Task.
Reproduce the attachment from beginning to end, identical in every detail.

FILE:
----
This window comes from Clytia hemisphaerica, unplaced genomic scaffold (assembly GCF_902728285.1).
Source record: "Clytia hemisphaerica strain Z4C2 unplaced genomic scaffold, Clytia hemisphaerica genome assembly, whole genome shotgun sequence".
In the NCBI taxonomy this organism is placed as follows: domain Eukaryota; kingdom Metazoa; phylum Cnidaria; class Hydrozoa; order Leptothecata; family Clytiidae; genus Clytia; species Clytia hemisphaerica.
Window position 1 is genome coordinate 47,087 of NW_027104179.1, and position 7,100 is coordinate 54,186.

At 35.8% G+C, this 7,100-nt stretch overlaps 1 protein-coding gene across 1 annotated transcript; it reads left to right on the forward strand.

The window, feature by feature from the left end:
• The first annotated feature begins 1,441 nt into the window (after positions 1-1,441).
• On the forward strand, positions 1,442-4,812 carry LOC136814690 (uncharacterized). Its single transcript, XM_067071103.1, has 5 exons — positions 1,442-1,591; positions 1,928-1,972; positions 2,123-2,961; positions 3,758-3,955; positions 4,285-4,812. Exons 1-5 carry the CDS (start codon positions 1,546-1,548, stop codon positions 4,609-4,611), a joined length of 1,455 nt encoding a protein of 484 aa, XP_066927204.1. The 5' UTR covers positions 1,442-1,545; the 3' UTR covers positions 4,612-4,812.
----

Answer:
This window comes from Clytia hemisphaerica, unplaced genomic scaffold (assembly GCF_902728285.1).
Source record: "Clytia hemisphaerica strain Z4C2 unplaced genomic scaffold, Clytia hemisphaerica genome assembly, whole genome shotgun sequence".
In the NCBI taxonomy this organism is placed as follows: domain Eukaryota; kingdom Metazoa; phylum Cnidaria; class Hydrozoa; order Leptothecata; family Clytiidae; genus Clytia; species Clytia hemisphaerica.
Window position 1 is genome coordinate 47,087 of NW_027104179.1, and position 7,100 is coordinate 54,186.

At 35.8% G+C, this 7,100-nt stretch overlaps 1 protein-coding gene across 1 annotated transcript; it reads left to right on the forward strand.

The window, feature by feature from the left end:
• The first annotated feature begins 1,441 nt into the window (after positions 1-1,441).
• On the forward strand, positions 1,442-4,812 carry LOC136814690 (uncharacterized). Its single transcript, XM_067071103.1, has 5 exons — positions 1,442-1,591; positions 1,928-1,972; positions 2,123-2,961; positions 3,758-3,955; positions 4,285-4,812. Exons 1-5 carry the CDS (start codon positions 1,546-1,548, stop codon positions 4,609-4,611), a joined length of 1,455 nt encoding a protein of 484 aa, XP_066927204.1. The 5' UTR covers positions 1,442-1,545; the 3' UTR covers positions 4,612-4,812.